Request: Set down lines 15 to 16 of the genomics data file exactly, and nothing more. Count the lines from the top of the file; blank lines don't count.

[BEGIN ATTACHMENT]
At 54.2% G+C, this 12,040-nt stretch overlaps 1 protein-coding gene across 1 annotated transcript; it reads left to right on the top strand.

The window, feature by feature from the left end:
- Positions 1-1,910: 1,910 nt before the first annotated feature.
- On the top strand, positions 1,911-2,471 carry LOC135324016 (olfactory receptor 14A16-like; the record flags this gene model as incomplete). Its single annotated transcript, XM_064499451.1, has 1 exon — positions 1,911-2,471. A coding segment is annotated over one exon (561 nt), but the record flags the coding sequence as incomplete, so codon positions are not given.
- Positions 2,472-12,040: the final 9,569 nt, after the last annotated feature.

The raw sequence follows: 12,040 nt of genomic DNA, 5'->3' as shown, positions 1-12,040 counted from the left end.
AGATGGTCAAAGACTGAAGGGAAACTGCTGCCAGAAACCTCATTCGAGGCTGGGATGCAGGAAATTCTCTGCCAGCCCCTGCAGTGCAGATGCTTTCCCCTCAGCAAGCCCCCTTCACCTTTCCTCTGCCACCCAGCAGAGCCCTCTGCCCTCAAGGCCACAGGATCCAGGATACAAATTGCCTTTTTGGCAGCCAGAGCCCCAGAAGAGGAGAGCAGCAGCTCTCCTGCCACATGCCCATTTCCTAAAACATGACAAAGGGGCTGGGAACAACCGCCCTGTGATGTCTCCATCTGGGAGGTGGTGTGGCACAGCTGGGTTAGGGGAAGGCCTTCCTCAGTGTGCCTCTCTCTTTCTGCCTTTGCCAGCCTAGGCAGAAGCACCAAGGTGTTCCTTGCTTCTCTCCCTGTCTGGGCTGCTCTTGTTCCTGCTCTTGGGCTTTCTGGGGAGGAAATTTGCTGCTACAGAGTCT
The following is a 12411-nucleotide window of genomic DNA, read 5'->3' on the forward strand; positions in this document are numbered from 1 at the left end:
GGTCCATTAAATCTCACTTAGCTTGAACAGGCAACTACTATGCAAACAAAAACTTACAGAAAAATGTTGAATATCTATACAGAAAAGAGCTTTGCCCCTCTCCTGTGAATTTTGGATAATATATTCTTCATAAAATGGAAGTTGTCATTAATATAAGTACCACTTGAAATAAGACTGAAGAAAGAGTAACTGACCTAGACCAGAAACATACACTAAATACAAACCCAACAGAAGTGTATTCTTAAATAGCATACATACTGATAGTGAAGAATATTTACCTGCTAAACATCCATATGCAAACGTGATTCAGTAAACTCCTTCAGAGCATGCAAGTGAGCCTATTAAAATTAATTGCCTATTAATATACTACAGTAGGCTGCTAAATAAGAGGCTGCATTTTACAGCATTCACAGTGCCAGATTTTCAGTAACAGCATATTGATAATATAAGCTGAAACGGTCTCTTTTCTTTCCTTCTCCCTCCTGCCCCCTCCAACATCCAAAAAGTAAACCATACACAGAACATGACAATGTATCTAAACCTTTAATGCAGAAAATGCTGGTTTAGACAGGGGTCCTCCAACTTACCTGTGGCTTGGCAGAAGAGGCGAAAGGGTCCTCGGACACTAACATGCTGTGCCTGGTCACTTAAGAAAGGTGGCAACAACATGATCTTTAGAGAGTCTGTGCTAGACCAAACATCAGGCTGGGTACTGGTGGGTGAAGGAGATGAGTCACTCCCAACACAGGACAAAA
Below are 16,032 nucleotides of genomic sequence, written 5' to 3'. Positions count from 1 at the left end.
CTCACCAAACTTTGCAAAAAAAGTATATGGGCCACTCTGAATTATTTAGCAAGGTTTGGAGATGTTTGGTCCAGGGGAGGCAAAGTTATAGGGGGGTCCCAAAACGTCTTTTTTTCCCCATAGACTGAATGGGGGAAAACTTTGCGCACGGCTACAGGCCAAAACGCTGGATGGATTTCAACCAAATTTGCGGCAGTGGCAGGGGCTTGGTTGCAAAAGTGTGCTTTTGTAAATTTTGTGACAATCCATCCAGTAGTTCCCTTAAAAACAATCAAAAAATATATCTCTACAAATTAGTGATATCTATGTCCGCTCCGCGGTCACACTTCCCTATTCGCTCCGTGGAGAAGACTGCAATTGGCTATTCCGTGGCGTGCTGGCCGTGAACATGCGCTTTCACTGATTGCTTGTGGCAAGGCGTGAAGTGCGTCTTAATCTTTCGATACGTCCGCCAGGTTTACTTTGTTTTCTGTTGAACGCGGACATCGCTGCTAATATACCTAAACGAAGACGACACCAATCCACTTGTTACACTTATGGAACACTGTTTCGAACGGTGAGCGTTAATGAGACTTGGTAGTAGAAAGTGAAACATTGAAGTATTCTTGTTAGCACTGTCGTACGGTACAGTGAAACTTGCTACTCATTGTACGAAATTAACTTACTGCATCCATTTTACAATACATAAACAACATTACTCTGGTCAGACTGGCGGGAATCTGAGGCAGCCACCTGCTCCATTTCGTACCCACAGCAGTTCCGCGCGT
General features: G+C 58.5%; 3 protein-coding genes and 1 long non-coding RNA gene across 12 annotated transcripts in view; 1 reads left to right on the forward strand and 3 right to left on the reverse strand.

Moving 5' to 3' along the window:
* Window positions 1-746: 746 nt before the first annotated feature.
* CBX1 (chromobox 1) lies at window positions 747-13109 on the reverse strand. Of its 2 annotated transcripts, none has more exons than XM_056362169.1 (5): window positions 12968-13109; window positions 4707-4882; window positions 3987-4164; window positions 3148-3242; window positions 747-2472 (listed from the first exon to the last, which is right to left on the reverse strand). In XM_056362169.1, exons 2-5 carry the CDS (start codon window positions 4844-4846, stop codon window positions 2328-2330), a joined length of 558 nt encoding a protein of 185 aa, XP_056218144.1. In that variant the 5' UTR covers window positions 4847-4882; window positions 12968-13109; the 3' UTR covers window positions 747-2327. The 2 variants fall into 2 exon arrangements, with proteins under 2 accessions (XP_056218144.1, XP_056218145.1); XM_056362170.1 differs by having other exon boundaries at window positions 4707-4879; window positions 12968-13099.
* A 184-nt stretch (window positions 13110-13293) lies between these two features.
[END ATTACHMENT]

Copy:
* CBX1 (chromobox 1) lies at window positions 747-13109 on the reverse strand. Of its 2 annotated transcripts, none has more exons than XM_056362169.1 (5): window positions 12968-13109; window positions 4707-4882; window positions 3987-4164; window positions 3148-3242; window positions 747-2472 (listed from the first exon to the last, which is right to left on the reverse strand). In XM_056362169.1, exons 2-5 carry the CDS (start codon window positions 4844-4846, stop codon window positions 2328-2330), a joined length of 558 nt encoding a protein of 185 aa, XP_056218144.1. In that variant the 5' UTR covers window positions 4847-4882; window positions 12968-13109; the 3' UTR covers window positions 747-2327. The 2 variants fall into 2 exon arrangements, with proteins under 2 accessions (XP_056218144.1, XP_056218145.1); XM_056362170.1 differs by having other exon boundaries at window positions 4707-4879; window positions 12968-13099.
* A 184-nt stretch (window positions 13110-13293) lies between these two features.